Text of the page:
I ride the train into work daily. I swear, if you ride long enough, you’ll have someone from any industry you care to name sit down next to you. Finally, on 5/16/2012, someone from the Big Six sat down across from me. She’s an art director in their YA department, responsible for acquiring the art for the covers of their children’s books. Being a gregarious sort of fellow, I struck up a conversation with her (that’s how I know she’s in the Big Six)
Fascinating conversation. Some tidbits (quotes are pretty close to what she said):
1. I said, “Don’t worry, I won’t try to jam a manuscript at you.” She said, “Everyone tries to shove a manuscript at me. We never take an unsolicited manuscript. The slush pile consists solely of agented materials” Lesson: it’s really bad etiquette to try to circumvent the system by back-dooring your manuscript via staff.
2. I said, “Actually all I would really ever ask for would be an agent referral. But since I promised Arielle Eckstut first crack at my DOV book, I feel I should show her first.” She replied, “Absolutely go with Arielle first. You don’t want to go with a different one if you promised her first.” Lesson: It’s a small-ish industry, where people know each other. You never want to burn a bridge unless you absolutely have to. And when it comes to the Book Doctors, I owe them a lot. Arielle gets first crack at DOV, even though I am not signed to any agent at the moment.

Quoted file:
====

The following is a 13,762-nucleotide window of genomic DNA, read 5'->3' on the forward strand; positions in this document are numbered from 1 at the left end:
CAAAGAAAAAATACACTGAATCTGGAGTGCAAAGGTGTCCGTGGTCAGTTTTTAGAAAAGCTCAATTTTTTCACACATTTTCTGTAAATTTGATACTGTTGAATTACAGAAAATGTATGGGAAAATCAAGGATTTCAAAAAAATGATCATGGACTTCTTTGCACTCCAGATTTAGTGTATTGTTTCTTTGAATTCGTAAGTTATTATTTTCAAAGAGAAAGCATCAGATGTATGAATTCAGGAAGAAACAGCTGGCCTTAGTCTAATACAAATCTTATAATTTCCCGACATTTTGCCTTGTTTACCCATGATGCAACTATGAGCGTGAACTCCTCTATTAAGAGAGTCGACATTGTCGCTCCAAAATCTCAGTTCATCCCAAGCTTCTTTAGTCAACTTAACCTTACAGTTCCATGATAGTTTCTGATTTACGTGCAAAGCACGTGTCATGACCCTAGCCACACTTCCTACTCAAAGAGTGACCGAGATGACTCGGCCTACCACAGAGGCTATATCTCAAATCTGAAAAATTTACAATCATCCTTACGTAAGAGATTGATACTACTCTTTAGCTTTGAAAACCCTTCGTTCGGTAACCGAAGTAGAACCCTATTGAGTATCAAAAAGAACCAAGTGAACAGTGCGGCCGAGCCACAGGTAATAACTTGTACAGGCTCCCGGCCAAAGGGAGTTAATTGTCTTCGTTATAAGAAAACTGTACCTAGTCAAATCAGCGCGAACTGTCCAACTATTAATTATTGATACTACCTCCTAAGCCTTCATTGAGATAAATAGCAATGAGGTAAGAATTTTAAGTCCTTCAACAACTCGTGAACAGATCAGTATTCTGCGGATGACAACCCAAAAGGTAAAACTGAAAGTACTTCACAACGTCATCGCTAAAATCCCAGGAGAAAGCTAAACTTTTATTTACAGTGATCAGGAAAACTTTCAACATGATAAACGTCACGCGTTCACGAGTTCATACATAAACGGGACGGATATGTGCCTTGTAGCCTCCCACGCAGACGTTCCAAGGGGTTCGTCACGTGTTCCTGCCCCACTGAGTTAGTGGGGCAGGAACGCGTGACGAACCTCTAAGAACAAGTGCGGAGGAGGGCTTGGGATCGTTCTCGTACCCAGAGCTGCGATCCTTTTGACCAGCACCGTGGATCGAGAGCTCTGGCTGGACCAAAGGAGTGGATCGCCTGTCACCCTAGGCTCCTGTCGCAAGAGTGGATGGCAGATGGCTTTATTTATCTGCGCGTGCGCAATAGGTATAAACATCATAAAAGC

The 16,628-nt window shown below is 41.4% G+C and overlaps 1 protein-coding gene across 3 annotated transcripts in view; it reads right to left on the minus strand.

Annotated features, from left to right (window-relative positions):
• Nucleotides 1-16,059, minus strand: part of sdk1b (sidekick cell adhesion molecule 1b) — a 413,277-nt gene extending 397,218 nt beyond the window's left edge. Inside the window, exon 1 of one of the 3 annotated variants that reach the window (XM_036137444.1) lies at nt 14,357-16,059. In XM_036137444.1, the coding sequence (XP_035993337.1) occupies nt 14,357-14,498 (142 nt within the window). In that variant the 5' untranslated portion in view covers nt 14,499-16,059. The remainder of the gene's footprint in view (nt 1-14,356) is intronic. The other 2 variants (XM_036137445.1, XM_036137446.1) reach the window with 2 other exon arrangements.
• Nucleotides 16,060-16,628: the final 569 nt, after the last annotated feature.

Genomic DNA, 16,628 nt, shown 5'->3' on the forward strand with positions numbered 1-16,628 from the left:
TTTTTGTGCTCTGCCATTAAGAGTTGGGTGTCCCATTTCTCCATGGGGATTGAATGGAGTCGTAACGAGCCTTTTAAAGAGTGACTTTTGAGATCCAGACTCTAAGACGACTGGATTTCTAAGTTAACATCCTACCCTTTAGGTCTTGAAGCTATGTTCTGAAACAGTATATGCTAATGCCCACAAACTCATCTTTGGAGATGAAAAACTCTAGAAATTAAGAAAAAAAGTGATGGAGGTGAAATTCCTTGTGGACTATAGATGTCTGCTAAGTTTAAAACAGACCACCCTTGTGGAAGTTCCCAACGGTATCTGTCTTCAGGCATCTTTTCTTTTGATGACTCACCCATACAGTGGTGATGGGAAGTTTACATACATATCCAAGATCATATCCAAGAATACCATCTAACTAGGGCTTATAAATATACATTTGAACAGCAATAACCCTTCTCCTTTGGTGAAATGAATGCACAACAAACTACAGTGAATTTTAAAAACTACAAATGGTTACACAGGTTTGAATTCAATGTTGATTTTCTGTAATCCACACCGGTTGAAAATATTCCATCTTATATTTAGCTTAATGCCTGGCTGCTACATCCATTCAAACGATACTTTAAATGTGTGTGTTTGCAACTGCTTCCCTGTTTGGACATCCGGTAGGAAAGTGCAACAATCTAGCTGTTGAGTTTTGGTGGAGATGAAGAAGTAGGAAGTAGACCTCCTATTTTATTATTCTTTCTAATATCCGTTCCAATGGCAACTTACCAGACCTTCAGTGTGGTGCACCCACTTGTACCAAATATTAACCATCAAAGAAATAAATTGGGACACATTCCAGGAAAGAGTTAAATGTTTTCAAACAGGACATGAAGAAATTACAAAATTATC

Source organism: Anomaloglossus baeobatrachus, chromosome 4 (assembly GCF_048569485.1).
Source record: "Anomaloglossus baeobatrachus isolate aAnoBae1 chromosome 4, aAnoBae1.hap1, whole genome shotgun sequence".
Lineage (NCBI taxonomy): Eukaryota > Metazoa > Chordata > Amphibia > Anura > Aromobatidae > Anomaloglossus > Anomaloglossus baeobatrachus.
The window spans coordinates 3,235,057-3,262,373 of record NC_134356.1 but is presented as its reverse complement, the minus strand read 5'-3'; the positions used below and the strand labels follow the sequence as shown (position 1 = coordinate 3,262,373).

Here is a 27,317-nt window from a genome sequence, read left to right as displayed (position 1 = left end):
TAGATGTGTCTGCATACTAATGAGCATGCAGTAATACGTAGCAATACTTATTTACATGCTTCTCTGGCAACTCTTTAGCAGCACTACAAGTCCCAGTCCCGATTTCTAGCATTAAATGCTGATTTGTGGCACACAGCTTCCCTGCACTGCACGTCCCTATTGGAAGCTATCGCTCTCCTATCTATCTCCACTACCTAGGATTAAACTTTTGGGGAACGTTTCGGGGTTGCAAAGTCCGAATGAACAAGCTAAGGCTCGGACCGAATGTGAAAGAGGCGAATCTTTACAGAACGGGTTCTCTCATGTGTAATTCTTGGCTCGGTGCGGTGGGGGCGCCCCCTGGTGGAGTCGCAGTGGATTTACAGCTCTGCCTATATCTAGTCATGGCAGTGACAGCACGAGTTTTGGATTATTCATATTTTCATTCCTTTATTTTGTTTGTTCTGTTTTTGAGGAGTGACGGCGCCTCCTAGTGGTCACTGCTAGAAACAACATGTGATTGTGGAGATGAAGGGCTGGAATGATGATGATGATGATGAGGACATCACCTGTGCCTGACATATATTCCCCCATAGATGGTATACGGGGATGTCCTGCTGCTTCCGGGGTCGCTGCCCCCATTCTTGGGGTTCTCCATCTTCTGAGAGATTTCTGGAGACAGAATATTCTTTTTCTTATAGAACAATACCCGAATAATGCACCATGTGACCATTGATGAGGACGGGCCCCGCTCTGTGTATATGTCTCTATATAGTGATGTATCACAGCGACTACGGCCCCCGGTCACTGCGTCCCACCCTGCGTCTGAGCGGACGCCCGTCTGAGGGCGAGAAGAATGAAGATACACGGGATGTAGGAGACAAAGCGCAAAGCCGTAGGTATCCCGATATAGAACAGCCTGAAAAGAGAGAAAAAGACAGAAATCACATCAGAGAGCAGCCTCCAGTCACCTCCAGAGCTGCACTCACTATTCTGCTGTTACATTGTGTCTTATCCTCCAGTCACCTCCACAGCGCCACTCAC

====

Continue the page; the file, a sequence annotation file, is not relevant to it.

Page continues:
3. Professionalism goes a long, long, way in this game. Just knowing the terms “Big Six” or “slush pile” or how agents work, goes a long way in having a delightful, informative conversation. I knew that trying to pitch this person was not only useless, it could be counterproductive. You never want to be known as a pushy writer. On the other hand, approaching the markets and the people who run them as a student goes a long way towards getting that first sale.
I delayed in posting this until I could contact the person and ask her permission to post these excerpts. She seemed surprised and pleased about that consideration.